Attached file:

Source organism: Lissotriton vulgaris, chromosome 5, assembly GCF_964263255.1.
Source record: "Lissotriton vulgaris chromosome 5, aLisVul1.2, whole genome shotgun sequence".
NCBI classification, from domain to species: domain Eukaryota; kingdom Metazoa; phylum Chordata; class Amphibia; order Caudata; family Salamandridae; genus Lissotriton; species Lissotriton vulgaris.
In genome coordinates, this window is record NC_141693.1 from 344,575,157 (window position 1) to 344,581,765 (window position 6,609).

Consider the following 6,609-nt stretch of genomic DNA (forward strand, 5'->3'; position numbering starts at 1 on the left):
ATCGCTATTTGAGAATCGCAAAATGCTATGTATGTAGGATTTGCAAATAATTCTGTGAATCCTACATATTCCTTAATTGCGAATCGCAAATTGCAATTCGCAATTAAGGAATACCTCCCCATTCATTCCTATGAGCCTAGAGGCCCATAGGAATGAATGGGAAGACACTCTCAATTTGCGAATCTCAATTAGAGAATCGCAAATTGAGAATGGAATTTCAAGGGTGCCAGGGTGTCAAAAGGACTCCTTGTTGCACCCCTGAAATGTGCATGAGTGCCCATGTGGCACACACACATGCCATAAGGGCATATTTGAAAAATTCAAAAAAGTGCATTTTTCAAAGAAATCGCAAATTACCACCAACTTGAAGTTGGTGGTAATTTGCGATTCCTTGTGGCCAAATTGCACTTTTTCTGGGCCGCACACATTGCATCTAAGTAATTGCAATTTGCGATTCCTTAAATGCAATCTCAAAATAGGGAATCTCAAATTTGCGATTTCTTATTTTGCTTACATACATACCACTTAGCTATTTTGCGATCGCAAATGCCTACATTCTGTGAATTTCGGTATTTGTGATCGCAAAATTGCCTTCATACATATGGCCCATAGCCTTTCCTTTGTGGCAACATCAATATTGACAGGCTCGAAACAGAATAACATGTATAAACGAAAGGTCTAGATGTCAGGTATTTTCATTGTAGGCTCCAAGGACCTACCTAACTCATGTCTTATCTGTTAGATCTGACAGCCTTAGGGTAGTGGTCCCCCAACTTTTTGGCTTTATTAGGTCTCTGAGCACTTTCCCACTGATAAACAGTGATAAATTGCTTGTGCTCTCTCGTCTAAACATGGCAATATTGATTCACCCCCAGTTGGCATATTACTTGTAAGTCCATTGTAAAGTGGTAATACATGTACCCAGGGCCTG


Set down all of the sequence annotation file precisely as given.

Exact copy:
Source organism: Lissotriton vulgaris, chromosome 5, assembly GCF_964263255.1.
Source record: "Lissotriton vulgaris chromosome 5, aLisVul1.2, whole genome shotgun sequence".
NCBI classification, from domain to species: domain Eukaryota; kingdom Metazoa; phylum Chordata; class Amphibia; order Caudata; family Salamandridae; genus Lissotriton; species Lissotriton vulgaris.
In genome coordinates, this window is record NC_141693.1 from 344,575,157 (window position 1) to 344,581,765 (window position 6,609).

Consider the following 6,609-nt stretch of genomic DNA (forward strand, 5'->3'; position numbering starts at 1 on the left):
ATCGCTATTTGAGAATCGCAAAATGCTATGTATGTAGGATTTGCAAATAATTCTGTGAATCCTACATATTCCTTAATTGCGAATCGCAAATTGCAATTCGCAATTAAGGAATACCTCCCCATTCATTCCTATGAGCCTAGAGGCCCATAGGAATGAATGGGAAGACACTCTCAATTTGCGAATCTCAATTAGAGAATCGCAAATTGAGAATGGAATTTCAAGGGTGCCAGGGTGTCAAAAGGACTCCTTGTTGCACCCCTGAAATGTGCATGAGTGCCCATGTGGCACACACACATGCCATAAGGGCATATTTGAAAAATTCAAAAAAGTGCATTTTTCAAAGAAATCGCAAATTACCACCAACTTGAAGTTGGTGGTAATTTGCGATTCCTTGTGGCCAAATTGCACTTTTTCTGGGCCGCACACATTGCATCTAAGTAATTGCAATTTGCGATTCCTTAAATGCAATCTCAAAATAGGGAATCTCAAATTTGCGATTTCTTATTTTGCTTACATACATACCACTTAGCTATTTTGCGATCGCAAATGCCTACATTCTGTGAATTTCGGTATTTGTGATCGCAAAATTGCCTTCATACATATGGCCCATAGCCTTTCCTTTGTGGCAACATCAATATTGACAGGCTCGAAACAGAATAACATGTATAAACGAAAGGTCTAGATGTCAGGTATTTTCATTGTAGGCTCCAAGGACCTACCTAACTCATGTCTTATCTGTTAGATCTGACAGCCTTAGGGTAGTGGTCCCCCAACTTTTTGGCTTTATTAGGTCTCTGAGCACTTTCCCACTGATAAACAGTGATAAATTGCTTGTGCTCTCTCGTCTAAACATGGCAATATTGATTCACCCCCAGTTGGCATATTACTTGTAAGTCCATTGTAAAGTGGTAATACATGTACCCAGGGCCTG